On May 7th, RJIF Chairman Yoichi Funabashi gave a lecture at the Daiwa Anglo-Japanese Foundation in London along with Charles Grant, Director of the Centre for European Reform and Sir Hugh Cortazzi, former British Ambassador to Japan. The session was part of the Daiwa Anglo-Japanese Foundation seminar series, “Diversity in Japan and the UK: Pros and Cons.”
In the 1800s, Charles Darwin visited the Galapagos Islands, where he observed flora and fauna that were highly developed but unable to live outside of their specific environment. Initially used to describe Japan’s mobile phone sector (which is built on highly advanced technology but cannot thrive outside the Japanese domestic market), the term Galapagos Syndrome is symbolic of deeper issues in the island country of Japan. Many of the problems of the “lost decades,” which started after the economic downturn in the early 1990s, such as decreasing competitiveness of Japanese businesses and economic deflation, could have been dealt with more effectively with more external and critical examination.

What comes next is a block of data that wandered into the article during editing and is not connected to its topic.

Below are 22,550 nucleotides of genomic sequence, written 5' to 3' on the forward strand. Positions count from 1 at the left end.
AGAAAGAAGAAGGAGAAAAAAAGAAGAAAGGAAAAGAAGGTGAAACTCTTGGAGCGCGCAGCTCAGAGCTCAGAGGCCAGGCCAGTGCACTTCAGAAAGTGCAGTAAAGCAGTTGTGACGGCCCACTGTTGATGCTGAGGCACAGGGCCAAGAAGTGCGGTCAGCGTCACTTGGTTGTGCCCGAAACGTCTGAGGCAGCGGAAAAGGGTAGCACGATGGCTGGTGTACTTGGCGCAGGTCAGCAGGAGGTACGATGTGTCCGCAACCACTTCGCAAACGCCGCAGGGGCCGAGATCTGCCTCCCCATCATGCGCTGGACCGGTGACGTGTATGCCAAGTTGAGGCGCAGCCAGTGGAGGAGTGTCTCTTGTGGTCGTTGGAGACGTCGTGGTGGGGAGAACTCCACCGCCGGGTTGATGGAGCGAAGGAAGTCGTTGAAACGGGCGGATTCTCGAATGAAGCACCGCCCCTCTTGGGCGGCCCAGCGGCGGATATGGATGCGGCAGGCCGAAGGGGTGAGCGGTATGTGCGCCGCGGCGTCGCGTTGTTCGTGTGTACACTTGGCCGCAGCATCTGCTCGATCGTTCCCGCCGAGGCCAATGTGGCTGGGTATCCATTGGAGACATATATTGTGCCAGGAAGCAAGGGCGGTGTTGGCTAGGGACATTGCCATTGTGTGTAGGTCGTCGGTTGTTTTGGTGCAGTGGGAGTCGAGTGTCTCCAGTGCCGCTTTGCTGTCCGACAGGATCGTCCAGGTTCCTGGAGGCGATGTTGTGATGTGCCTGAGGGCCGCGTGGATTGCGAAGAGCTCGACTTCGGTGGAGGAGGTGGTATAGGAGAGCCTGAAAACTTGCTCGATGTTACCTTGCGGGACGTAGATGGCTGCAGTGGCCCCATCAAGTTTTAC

Japan’s experience has some relevance for the political and social situation in the UK today. Although the UK has been a model of diversity and innovation, it is starting to become more insular and nationalistic, as reflected in the rising popularity of UKIP and the Scottish National Party. Charles Grant, Director of the Centre for European Reform, talked about the UK’s relationship to the EU, the issue of freedom of movement for workers, and what the country may risk if it chooses to leave the EU.